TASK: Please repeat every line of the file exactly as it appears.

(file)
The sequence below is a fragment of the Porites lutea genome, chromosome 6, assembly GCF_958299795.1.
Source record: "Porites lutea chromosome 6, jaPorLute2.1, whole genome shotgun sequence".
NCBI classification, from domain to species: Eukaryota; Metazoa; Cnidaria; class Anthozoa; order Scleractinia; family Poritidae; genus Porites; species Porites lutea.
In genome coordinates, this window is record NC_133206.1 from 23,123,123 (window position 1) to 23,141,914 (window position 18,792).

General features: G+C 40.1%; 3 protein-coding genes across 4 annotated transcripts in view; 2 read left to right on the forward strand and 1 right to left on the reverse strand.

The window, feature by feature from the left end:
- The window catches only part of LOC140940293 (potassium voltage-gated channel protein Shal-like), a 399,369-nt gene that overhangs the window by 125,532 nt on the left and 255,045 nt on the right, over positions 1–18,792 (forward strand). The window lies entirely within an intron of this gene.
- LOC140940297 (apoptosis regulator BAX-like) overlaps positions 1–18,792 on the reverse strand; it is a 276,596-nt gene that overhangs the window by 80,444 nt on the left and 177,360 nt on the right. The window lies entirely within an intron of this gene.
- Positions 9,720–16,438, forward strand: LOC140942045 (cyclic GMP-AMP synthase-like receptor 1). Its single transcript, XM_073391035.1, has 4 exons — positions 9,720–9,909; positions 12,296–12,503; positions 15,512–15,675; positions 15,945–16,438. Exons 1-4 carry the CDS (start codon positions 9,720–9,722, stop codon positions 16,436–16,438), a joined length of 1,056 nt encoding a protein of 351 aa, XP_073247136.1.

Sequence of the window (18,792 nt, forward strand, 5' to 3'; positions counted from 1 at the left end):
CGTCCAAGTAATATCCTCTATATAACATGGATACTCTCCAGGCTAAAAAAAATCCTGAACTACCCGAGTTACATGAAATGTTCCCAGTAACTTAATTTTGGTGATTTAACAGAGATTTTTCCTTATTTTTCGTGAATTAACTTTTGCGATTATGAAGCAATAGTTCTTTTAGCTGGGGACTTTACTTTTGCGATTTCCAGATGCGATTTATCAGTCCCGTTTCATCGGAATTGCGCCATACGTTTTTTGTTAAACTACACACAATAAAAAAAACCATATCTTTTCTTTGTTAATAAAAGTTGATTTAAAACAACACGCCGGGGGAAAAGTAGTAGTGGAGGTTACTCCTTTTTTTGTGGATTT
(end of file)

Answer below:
The sequence below is a fragment of the Porites lutea genome, chromosome 6, assembly GCF_958299795.1.
Source record: "Porites lutea chromosome 6, jaPorLute2.1, whole genome shotgun sequence".
NCBI classification, from domain to species: Eukaryota; Metazoa; Cnidaria; class Anthozoa; order Scleractinia; family Poritidae; genus Porites; species Porites lutea.
In genome coordinates, this window is record NC_133206.1 from 23,123,123 (window position 1) to 23,141,914 (window position 18,792).

General features: G+C 40.1%; 3 protein-coding genes across 4 annotated transcripts in view; 2 read left to right on the forward strand and 1 right to left on the reverse strand.

The window, feature by feature from the left end:
- The window catches only part of LOC140940293 (potassium voltage-gated channel protein Shal-like), a 399,369-nt gene that overhangs the window by 125,532 nt on the left and 255,045 nt on the right, over positions 1–18,792 (forward strand). The window lies entirely within an intron of this gene.
- LOC140940297 (apoptosis regulator BAX-like) overlaps positions 1–18,792 on the reverse strand; it is a 276,596-nt gene that overhangs the window by 80,444 nt on the left and 177,360 nt on the right. The window lies entirely within an intron of this gene.
- Positions 9,720–16,438, forward strand: LOC140942045 (cyclic GMP-AMP synthase-like receptor 1). Its single transcript, XM_073391035.1, has 4 exons — positions 9,720–9,909; positions 12,296–12,503; positions 15,512–15,675; positions 15,945–16,438. Exons 1-4 carry the CDS (start codon positions 9,720–9,722, stop codon positions 16,436–16,438), a joined length of 1,056 nt encoding a protein of 351 aa, XP_073247136.1.

Sequence of the window (18,792 nt, forward strand, 5' to 3'; positions counted from 1 at the left end):
CGTCCAAGTAATATCCTCTATATAACATGGATACTCTCCAGGCTAAAAAAAATCCTGAACTACCCGAGTTACATGAAATGTTCCCAGTAACTTAATTTTGGTGATTTAACAGAGATTTTTCCTTATTTTTCGTGAATTAACTTTTGCGATTATGAAGCAATAGTTCTTTTAGCTGGGGACTTTACTTTTGCGATTTCCAGATGCGATTTATCAGTCCCGTTTCATCGGAATTGCGCCATACGTTTTTTGTTAAACTACACACAATAAAAAAAACCATATCTTTTCTTTGTTAATAAAAGTTGATTTAAAACAACACGCCGGGGGAAAAGTAGTAGTGGAGGTTACTCCTTTTTTTGTGGATTT